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Filing an Insurance Claim? Six Steps to Make it Easy and Stress-Free

By March 23, 2010February 9th, 20221
Late winter storms across the U.S. have resulted in significant property damage to homes, cars and businesses; however, knowing how the claims process works is an effective way to make the most of your insurance dollar, according to the Insurance Information Institute (I.I.I.).

“Those with property damage should contact their insurance company as soon as possible,” said Jeanne M. Salvatore, senior vice president and consumer spokesperson at the I.I.I. “This also pertains to flood losses covered by the National Flood Insurance Program. Let your insurance professional know the extent of the damage and begin documenting the loss with lists and photographs.”

The I.I.I. suggests these six steps when filing a claim:

1. Call your insurance company as soon as possible. Let your insurer or insurance agent know the extent of the storm related damage. If you had to evacuate your home, let the company know where you are staying and how you can be reached.
2. Document Your Loss. Make a list of your damaged property and take photographs to substantiate your losses. If you have a home inventory, provide that information to your insurance company. To help consumers create a home inventory, the I.I.I. offers free online software at
3. Keep Receipts for Additional Living Expenses (ALE). If you are unable to live in your home due to an insured disaster, your insurance company will provide reimbursement for additional living expenses such as restaurant meals and hotel rooms. Most companies will provide coverage up to about 20 percent of the total insurance you have on the structure of the house. Remember to keep receipts so you can submit them to your insurance company for reimbursement.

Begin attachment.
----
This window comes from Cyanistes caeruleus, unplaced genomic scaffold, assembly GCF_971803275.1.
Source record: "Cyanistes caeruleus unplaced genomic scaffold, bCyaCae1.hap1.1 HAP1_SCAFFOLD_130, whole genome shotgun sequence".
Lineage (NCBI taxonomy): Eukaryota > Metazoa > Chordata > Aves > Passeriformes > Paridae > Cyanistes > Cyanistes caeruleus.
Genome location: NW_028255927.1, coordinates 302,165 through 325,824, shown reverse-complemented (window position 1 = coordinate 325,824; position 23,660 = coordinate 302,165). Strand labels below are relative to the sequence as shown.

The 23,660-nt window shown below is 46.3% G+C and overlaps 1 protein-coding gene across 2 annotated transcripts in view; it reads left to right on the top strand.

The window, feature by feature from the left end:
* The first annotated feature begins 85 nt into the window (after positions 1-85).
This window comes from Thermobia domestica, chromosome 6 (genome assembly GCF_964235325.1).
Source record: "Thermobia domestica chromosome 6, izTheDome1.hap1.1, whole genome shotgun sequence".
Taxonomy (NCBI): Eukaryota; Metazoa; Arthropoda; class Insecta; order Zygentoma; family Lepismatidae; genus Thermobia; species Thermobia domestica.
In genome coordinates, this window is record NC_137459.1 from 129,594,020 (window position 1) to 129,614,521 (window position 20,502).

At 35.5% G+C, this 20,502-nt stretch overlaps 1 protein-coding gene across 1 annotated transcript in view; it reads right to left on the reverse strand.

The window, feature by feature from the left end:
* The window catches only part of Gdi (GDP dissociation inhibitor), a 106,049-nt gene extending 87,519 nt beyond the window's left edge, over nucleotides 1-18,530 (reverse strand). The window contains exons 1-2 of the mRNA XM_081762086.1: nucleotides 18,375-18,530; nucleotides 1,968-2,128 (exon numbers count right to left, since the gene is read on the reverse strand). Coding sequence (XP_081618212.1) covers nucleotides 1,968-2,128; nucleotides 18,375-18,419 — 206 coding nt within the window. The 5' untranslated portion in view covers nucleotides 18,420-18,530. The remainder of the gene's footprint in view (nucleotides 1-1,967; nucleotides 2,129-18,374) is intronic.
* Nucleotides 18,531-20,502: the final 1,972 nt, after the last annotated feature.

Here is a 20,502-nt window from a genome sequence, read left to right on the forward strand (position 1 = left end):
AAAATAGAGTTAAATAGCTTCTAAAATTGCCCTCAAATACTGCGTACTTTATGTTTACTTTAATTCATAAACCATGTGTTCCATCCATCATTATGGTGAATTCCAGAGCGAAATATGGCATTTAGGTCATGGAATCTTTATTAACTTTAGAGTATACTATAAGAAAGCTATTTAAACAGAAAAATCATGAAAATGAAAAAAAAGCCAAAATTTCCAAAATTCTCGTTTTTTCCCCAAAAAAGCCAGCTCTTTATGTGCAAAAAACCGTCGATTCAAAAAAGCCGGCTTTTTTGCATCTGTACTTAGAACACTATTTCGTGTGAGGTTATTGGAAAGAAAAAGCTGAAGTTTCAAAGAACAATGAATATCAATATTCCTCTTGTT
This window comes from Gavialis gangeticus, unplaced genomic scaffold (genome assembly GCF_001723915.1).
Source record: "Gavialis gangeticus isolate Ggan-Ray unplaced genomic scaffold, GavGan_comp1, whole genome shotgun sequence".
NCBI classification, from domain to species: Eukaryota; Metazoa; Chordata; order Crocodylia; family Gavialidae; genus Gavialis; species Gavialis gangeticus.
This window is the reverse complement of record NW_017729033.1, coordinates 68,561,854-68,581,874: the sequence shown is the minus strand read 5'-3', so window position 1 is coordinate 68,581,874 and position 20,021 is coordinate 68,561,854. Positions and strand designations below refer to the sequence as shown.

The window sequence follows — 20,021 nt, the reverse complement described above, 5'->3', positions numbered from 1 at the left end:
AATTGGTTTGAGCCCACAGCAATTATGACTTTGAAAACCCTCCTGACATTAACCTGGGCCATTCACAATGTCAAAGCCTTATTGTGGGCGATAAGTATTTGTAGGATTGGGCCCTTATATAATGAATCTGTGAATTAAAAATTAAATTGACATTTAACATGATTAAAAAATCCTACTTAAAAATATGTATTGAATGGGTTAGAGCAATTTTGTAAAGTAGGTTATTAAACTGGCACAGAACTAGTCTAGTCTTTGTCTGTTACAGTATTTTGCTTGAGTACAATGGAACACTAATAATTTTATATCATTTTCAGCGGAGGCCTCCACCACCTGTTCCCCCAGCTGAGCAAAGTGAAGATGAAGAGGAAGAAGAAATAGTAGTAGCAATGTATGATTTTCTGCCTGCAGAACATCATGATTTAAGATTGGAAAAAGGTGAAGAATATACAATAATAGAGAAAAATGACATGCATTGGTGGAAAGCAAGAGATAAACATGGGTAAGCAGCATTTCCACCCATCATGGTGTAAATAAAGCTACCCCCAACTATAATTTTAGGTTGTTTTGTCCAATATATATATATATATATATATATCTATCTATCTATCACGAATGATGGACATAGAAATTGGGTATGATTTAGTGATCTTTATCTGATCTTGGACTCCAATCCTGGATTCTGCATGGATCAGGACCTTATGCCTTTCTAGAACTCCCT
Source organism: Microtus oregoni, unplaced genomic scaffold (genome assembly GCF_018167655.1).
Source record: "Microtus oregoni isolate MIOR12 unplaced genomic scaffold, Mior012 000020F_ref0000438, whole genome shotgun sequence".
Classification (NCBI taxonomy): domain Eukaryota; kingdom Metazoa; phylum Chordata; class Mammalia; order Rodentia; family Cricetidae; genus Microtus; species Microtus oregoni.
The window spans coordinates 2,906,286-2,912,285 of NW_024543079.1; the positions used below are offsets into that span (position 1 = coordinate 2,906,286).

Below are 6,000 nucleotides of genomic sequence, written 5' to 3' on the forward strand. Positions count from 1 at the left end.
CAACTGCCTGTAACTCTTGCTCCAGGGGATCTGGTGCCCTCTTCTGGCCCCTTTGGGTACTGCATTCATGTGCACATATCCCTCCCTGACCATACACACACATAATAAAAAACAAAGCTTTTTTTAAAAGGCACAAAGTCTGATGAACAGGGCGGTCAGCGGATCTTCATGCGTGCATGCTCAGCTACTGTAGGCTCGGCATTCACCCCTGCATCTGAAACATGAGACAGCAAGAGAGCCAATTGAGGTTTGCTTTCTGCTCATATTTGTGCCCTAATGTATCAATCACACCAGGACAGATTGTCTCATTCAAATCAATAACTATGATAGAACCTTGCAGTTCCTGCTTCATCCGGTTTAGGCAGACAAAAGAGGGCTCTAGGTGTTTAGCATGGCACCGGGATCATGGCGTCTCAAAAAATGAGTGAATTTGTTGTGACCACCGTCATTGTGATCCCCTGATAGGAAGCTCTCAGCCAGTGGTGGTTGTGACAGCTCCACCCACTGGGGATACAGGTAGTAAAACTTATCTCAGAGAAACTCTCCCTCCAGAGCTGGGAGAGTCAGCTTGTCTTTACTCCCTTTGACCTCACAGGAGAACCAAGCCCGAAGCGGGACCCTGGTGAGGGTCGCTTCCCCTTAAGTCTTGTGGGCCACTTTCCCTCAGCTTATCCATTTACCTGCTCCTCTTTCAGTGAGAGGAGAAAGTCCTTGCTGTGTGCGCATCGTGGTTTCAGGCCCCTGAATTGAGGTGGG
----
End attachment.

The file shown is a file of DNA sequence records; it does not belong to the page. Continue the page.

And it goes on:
4. Make Temporary Repairs to Prevent Additional Damage. It is your responsibility to make basic temporary repairs so that your home and belongings are not exposed to the elements and at risk of further damage. Reasonable expenses will be covered by your insurance, but is important to keep receipts and not spend too much on repairs until after the adjuster has surveyed the damage.
5. Be Organized. Good recordkeeping can make claims-filing easier. It is important to make lists of damage, out-of-pocket expenses incurred, and the names and contact information of everyone you speak to during the claims process.
6. Don’t be the Victim of a Scam. It is unfortunate but unscrupulous and fraudulent service providers prey on disaster victims. Don’t be rushed into signing contracts. Instead, collect business cards, check references and get written estimates for the proposed job. And never give a deposit to anyone you do not know. You may never see that money again. Remember, your insurance company is a great resource when it comes to finding reputable service providers such as roofers and contractors.

To help consumers become familiar with the claims process, the I.I.I. has created a podcast, which can be viewed or downloaded from the I.I.I. Video page: Six Steps to Follow When Filing a Claim. It outlines the steps that consumers need to take when filing an insurance claim after a disaster. The podcast is also available on iTunes and can be found by typing, “Insurance Information Institute” into the search field.

For a related video news release on claim filing, go to How to File a Homeowners Insurance Claim.

The I.I.I. is a nonprofit, communications organization supported by the insurance industry.

If you have any questions about the claim process, we’re always here to help. Give us a call at (856) 935-0845. You can report a claim online at our website at

Henry D Young Inc is a TrustedChoice® Insurance Agency.

The information in this article is meant as a guideline only. There is nothing in this article that alters the coverage or interpretation of any specific policy. Because some statements are generalizations, and because different companies’ policies contain slight differences, please refer to your specific policy. Call our office before making any judgements or decisions concerning your particular situation and coverage that may, or may not, apply.